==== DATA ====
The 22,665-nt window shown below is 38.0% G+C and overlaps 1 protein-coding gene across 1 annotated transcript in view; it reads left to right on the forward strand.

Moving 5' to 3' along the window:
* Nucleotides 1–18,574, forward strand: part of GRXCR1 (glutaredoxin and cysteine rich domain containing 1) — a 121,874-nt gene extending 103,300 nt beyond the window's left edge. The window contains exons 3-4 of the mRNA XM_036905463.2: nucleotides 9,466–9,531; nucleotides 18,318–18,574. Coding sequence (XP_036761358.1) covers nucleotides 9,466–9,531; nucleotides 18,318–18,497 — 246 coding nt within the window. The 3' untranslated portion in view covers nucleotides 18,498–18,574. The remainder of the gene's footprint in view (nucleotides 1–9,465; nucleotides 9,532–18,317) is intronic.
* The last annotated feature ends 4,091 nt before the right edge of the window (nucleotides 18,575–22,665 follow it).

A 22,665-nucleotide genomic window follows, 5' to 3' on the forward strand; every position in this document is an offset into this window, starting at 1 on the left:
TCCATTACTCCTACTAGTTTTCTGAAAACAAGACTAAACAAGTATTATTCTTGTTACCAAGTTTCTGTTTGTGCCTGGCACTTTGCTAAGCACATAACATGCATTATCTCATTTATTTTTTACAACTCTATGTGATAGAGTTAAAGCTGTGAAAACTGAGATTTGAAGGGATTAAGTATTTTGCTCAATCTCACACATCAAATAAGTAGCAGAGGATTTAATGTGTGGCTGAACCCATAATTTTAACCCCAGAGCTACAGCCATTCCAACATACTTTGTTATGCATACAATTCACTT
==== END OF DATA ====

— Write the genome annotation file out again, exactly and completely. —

The 22,665-nt window shown below is 38.0% G+C and overlaps 1 protein-coding gene across 1 annotated transcript in view; it reads left to right on the forward strand.

Moving 5' to 3' along the window:
* Nucleotides 1–18,574, forward strand: part of GRXCR1 (glutaredoxin and cysteine rich domain containing 1) — a 121,874-nt gene extending 103,300 nt beyond the window's left edge. The window contains exons 3-4 of the mRNA XM_036905463.2: nucleotides 9,466–9,531; nucleotides 18,318–18,574. Coding sequence (XP_036761358.1) covers nucleotides 9,466–9,531; nucleotides 18,318–18,497 — 246 coding nt within the window. The 3' untranslated portion in view covers nucleotides 18,498–18,574. The remainder of the gene's footprint in view (nucleotides 1–9,465; nucleotides 9,532–18,317) is intronic.
* The last annotated feature ends 4,091 nt before the right edge of the window (nucleotides 18,575–22,665 follow it).

A 22,665-nucleotide genomic window follows, 5' to 3' on the forward strand; every position in this document is an offset into this window, starting at 1 on the left:
TCCATTACTCCTACTAGTTTTCTGAAAACAAGACTAAACAAGTATTATTCTTGTTACCAAGTTTCTGTTTGTGCCTGGCACTTTGCTAAGCACATAACATGCATTATCTCATTTATTTTTTACAACTCTATGTGATAGAGTTAAAGCTGTGAAAACTGAGATTTGAAGGGATTAAGTATTTTGCTCAATCTCACACATCAAATAAGTAGCAGAGGATTTAATGTGTGGCTGAACCCATAATTTTAACCCCAGAGCTACAGCCATTCCAACATACTTTGTTATGCATACAATTCACTT